The real thrills for recent listening have been Czernowin and Reynold's symphonies and Tarnopolski and Eckert, though. Though that new Klaus Huber disc was pretty sweet. (Klaus Huber, on timpani: Tenebrae, Intarsi, Protuberanzen, James Joyce Chamber Music.)

But for sheer good times, Ross Bolleter's Secret Sandhills and Parallel Lives "conducting" Beethoven's Hammerklavier. I heard them do a live version of this in Kansas City in October. Very nice. The CD is only 38 minutes, but as there are used copies available, that shouldn't be a consideration. Indeed, at $17.99, those 38 minutes are still worth the price of admission.
"The public has got to stay in touch with the music of its time . . . for otherwise people will gradually come to mistrust music claimed to be the best."
--Viennese critic (1843)

Confusion is a word we have invented for an order which is not understood.
--Henry Miller

Wallingford
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Location: Brush, Colorado

Post by Wallingford » Sat Dec 01, 2007 6:12 pm

Saint-Saens' Christmas Oratorio (Cambreling, Chamber Orch. of Lyons, Le Madrigal de Lyon; w/soloists Lagrange, Tasset, Schaer, Gauthier, & Guigue))
Haydn's Cassation in G (Bernet)
Janacek's Sinfonietta (Horenstein 1)
Walton's Belshazzar's Feast (Ormandy 1--w/Cassell & Rutgers Univ. Choir)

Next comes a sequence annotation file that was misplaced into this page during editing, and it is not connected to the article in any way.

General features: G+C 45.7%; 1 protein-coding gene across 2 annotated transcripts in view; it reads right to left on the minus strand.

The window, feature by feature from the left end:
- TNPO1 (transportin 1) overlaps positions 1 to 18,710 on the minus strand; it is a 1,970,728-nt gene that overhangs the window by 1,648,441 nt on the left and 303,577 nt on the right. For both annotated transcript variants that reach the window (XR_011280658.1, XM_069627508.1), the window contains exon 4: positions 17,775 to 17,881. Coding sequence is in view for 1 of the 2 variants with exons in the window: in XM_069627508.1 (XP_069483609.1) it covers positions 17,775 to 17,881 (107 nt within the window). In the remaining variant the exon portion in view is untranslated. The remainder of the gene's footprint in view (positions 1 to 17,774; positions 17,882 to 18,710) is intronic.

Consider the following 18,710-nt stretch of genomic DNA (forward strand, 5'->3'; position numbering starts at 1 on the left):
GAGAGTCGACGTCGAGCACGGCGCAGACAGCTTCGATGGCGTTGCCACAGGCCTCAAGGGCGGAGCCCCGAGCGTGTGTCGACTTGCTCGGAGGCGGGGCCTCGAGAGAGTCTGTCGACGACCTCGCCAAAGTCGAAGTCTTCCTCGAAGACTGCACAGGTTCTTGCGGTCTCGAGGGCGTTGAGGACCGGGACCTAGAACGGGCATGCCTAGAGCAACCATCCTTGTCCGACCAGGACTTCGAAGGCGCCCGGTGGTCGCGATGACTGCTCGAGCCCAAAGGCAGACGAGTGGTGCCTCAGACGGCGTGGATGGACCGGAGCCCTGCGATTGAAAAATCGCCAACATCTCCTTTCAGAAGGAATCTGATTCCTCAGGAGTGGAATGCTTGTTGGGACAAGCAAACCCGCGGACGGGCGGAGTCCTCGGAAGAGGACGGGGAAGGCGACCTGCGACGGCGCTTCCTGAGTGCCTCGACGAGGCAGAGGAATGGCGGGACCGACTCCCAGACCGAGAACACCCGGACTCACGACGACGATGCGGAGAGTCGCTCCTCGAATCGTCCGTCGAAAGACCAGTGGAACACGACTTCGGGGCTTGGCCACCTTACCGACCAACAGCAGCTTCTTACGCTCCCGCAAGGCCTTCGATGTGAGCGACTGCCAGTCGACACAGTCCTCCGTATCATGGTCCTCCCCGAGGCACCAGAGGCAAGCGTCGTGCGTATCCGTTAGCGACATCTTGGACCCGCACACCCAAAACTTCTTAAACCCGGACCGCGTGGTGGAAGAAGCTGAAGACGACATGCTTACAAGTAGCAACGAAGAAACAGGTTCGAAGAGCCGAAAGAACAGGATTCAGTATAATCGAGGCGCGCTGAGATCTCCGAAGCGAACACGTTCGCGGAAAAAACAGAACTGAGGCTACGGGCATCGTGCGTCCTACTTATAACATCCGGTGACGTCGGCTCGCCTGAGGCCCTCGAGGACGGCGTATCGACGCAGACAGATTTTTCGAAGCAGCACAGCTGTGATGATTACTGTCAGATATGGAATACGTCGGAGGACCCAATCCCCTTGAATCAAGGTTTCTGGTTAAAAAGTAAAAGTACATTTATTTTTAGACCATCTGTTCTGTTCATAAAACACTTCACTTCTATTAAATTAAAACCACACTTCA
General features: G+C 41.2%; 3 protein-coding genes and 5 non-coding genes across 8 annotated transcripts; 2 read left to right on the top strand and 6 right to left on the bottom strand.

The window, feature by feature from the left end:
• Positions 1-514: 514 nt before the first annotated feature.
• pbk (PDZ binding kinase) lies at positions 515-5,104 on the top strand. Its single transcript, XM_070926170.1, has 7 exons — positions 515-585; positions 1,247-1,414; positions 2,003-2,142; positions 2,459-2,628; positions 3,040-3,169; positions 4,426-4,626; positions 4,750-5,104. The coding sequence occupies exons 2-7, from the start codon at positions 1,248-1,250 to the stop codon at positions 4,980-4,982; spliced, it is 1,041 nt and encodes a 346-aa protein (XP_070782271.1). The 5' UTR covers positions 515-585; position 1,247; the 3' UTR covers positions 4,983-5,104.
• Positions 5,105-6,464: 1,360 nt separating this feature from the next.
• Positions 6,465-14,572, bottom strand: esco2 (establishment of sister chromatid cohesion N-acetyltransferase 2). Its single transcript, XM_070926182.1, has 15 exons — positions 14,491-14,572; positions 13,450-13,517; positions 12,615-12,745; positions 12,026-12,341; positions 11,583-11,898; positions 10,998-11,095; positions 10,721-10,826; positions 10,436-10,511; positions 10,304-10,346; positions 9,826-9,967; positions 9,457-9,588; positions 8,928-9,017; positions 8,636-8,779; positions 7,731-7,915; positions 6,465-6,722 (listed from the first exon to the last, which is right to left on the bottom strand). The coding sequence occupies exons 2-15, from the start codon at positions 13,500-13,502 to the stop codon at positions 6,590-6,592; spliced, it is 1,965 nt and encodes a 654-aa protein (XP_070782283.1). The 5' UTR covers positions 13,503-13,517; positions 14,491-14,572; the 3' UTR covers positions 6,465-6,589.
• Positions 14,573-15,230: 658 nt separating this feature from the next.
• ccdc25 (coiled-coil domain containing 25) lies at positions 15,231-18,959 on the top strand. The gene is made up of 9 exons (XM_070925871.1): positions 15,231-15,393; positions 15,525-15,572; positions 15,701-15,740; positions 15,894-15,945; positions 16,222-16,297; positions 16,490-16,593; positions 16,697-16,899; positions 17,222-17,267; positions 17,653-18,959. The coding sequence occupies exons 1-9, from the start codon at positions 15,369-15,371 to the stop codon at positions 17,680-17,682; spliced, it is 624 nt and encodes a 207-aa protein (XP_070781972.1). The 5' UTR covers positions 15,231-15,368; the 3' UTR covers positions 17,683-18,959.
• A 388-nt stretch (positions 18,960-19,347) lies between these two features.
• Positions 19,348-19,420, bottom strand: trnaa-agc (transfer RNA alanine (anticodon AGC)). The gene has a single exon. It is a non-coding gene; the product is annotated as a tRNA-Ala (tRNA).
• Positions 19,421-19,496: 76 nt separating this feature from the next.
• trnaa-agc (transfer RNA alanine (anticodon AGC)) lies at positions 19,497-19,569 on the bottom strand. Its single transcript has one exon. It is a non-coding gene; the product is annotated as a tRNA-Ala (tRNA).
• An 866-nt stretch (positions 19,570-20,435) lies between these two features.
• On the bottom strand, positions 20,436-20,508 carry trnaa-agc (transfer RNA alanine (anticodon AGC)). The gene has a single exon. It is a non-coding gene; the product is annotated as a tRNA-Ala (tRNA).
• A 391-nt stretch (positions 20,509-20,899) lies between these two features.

If I could tell my mom and dad
That the things we never had
Never mattered we were always ok
Getting ready for Christmas day
--Paul Simon

Wallingford
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Post by Wallingford » Sun Dec 02, 2007 3:25 pm

Walton's Facade....this is the complete poetry cycle from Dame Edith Sitwell, with Vera Zorina reciting rhythmically to Walton's music.

Ms. Zorina is accompanied by Ormandy & the Philadelphians.
If I could tell my mom and dad
That the things we never had
Never mattered we were always ok
Getting ready for Christmas day
--Paul Simon

arglebargle
Posts: 228
Joined: Tue Jul 03, 2007 11:16 pm
Location: Vancouver, Canada

Post by arglebargle » Sun Dec 02, 2007 11:16 pm

Messiaen - Quartet for the End of Time - Amici Ensemble
Milhaud - Quartet No. 7, Op. 87 - Stanford String Quartet
Schubert - Quartet, D.810 - Leipziger String Quartet